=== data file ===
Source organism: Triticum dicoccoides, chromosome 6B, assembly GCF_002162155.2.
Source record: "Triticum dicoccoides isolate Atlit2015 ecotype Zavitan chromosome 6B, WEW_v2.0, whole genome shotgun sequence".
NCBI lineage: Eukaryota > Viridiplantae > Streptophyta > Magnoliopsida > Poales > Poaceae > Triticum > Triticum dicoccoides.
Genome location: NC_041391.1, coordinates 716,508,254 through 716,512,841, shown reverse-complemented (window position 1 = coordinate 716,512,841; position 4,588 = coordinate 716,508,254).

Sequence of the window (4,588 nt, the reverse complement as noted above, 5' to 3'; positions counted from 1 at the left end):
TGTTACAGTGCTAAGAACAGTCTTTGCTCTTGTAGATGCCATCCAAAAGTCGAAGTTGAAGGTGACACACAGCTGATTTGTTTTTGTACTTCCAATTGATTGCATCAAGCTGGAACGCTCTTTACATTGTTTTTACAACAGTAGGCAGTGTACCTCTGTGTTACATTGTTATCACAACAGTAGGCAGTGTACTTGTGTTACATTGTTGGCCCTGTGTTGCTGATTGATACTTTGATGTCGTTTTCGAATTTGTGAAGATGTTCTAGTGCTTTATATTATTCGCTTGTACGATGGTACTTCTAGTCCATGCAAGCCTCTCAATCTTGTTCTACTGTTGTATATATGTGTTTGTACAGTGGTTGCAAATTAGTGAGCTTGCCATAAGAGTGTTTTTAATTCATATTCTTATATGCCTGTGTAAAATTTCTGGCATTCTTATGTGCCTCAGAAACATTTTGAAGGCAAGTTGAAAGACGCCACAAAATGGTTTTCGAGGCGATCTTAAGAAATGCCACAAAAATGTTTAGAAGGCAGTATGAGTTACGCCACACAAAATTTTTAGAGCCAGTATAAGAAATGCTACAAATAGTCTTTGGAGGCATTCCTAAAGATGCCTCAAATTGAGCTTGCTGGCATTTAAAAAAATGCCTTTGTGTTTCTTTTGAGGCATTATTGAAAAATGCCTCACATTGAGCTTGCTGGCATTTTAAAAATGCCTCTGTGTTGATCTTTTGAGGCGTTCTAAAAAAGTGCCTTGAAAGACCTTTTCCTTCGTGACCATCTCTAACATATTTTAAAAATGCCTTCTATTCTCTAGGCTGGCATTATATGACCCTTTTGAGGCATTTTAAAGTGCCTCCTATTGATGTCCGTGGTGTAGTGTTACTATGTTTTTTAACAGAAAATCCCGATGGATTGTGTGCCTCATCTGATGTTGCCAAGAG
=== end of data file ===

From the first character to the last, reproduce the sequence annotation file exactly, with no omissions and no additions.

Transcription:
Source organism: Triticum dicoccoides, chromosome 6B, assembly GCF_002162155.2.
Source record: "Triticum dicoccoides isolate Atlit2015 ecotype Zavitan chromosome 6B, WEW_v2.0, whole genome shotgun sequence".
NCBI lineage: Eukaryota > Viridiplantae > Streptophyta > Magnoliopsida > Poales > Poaceae > Triticum > Triticum dicoccoides.
Genome location: NC_041391.1, coordinates 716,508,254 through 716,512,841, shown reverse-complemented (window position 1 = coordinate 716,512,841; position 4,588 = coordinate 716,508,254).

Sequence of the window (4,588 nt, the reverse complement as noted above, 5' to 3'; positions counted from 1 at the left end):
TGTTACAGTGCTAAGAACAGTCTTTGCTCTTGTAGATGCCATCCAAAAGTCGAAGTTGAAGGTGACACACAGCTGATTTGTTTTTGTACTTCCAATTGATTGCATCAAGCTGGAACGCTCTTTACATTGTTTTTACAACAGTAGGCAGTGTACCTCTGTGTTACATTGTTATCACAACAGTAGGCAGTGTACTTGTGTTACATTGTTGGCCCTGTGTTGCTGATTGATACTTTGATGTCGTTTTCGAATTTGTGAAGATGTTCTAGTGCTTTATATTATTCGCTTGTACGATGGTACTTCTAGTCCATGCAAGCCTCTCAATCTTGTTCTACTGTTGTATATATGTGTTTGTACAGTGGTTGCAAATTAGTGAGCTTGCCATAAGAGTGTTTTTAATTCATATTCTTATATGCCTGTGTAAAATTTCTGGCATTCTTATGTGCCTCAGAAACATTTTGAAGGCAAGTTGAAAGACGCCACAAAATGGTTTTCGAGGCGATCTTAAGAAATGCCACAAAAATGTTTAGAAGGCAGTATGAGTTACGCCACACAAAATTTTTAGAGCCAGTATAAGAAATGCTACAAATAGTCTTTGGAGGCATTCCTAAAGATGCCTCAAATTGAGCTTGCTGGCATTTAAAAAAATGCCTTTGTGTTTCTTTTGAGGCATTATTGAAAAATGCCTCACATTGAGCTTGCTGGCATTTTAAAAATGCCTCTGTGTTGATCTTTTGAGGCGTTCTAAAAAAGTGCCTTGAAAGACCTTTTCCTTCGTGACCATCTCTAACATATTTTAAAAATGCCTTCTATTCTCTAGGCTGGCATTATATGACCCTTTTGAGGCATTTTAAAGTGCCTCCTATTGATGTCCGTGGTGTAGTGTTACTATGTTTTTTAACAGAAAATCCCGATGGATTGTGTGCCTCATCTGATGTTGCCAAGAG